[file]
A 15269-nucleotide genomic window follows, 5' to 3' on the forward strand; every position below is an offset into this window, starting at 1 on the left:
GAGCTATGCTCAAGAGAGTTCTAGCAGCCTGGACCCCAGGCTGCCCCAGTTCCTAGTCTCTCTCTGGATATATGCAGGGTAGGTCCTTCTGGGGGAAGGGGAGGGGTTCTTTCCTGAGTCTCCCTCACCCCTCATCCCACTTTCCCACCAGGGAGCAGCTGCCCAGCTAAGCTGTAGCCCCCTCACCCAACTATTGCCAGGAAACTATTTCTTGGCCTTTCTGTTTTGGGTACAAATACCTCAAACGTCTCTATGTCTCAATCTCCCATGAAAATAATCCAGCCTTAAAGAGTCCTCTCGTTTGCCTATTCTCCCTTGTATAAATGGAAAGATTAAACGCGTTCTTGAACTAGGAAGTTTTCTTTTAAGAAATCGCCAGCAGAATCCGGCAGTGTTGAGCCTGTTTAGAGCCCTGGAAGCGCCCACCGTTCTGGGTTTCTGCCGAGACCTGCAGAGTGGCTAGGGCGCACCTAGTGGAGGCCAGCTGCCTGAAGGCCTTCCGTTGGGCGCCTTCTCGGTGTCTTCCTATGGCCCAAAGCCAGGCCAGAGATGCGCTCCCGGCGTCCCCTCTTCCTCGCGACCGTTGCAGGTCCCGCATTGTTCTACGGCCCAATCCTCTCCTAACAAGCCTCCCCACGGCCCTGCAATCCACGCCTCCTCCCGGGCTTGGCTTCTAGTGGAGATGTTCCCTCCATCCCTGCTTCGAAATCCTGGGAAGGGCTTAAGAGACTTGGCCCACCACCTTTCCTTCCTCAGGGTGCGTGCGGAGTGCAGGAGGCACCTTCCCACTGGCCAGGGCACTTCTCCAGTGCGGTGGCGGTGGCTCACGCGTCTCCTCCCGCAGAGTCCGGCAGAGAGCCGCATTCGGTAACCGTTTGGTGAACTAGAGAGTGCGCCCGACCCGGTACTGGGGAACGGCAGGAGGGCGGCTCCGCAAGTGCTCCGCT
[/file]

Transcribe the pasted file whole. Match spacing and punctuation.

A 15269-nucleotide genomic window follows, 5' to 3' on the forward strand; every position below is an offset into this window, starting at 1 on the left:
GAGCTATGCTCAAGAGAGTTCTAGCAGCCTGGACCCCAGGCTGCCCCAGTTCCTAGTCTCTCTCTGGATATATGCAGGGTAGGTCCTTCTGGGGGAAGGGGAGGGGTTCTTTCCTGAGTCTCCCTCACCCCTCATCCCACTTTCCCACCAGGGAGCAGCTGCCCAGCTAAGCTGTAGCCCCCTCACCCAACTATTGCCAGGAAACTATTTCTTGGCCTTTCTGTTTTGGGTACAAATACCTCAAACGTCTCTATGTCTCAATCTCCCATGAAAATAATCCAGCCTTAAAGAGTCCTCTCGTTTGCCTATTCTCCCTTGTATAAATGGAAAGATTAAACGCGTTCTTGAACTAGGAAGTTTTCTTTTAAGAAATCGCCAGCAGAATCCGGCAGTGTTGAGCCTGTTTAGAGCCCTGGAAGCGCCCACCGTTCTGGGTTTCTGCCGAGACCTGCAGAGTGGCTAGGGCGCACCTAGTGGAGGCCAGCTGCCTGAAGGCCTTCCGTTGGGCGCCTTCTCGGTGTCTTCCTATGGCCCAAAGCCAGGCCAGAGATGCGCTCCCGGCGTCCCCTCTTCCTCGCGACCGTTGCAGGTCCCGCATTGTTCTACGGCCCAATCCTCTCCTAACAAGCCTCCCCACGGCCCTGCAATCCACGCCTCCTCCCGGGCTTGGCTTCTAGTGGAGATGTTCCCTCCATCCCTGCTTCGAAATCCTGGGAAGGGCTTAAGAGACTTGGCCCACCACCTTTCCTTCCTCAGGGTGCGTGCGGAGTGCAGGAGGCACCTTCCCACTGGCCAGGGCACTTCTCCAGTGCGGTGGCGGTGGCTCACGCGTCTCCTCCCGCAGAGTCCGGCAGAGAGCCGCATTCGGTAACCGTTTGGTGAACTAGAGAGTGCGCCCGACCCGGTACTGGGGAACGGCAGGAGGGCGGCTCCGCAAGTGCTCCGCT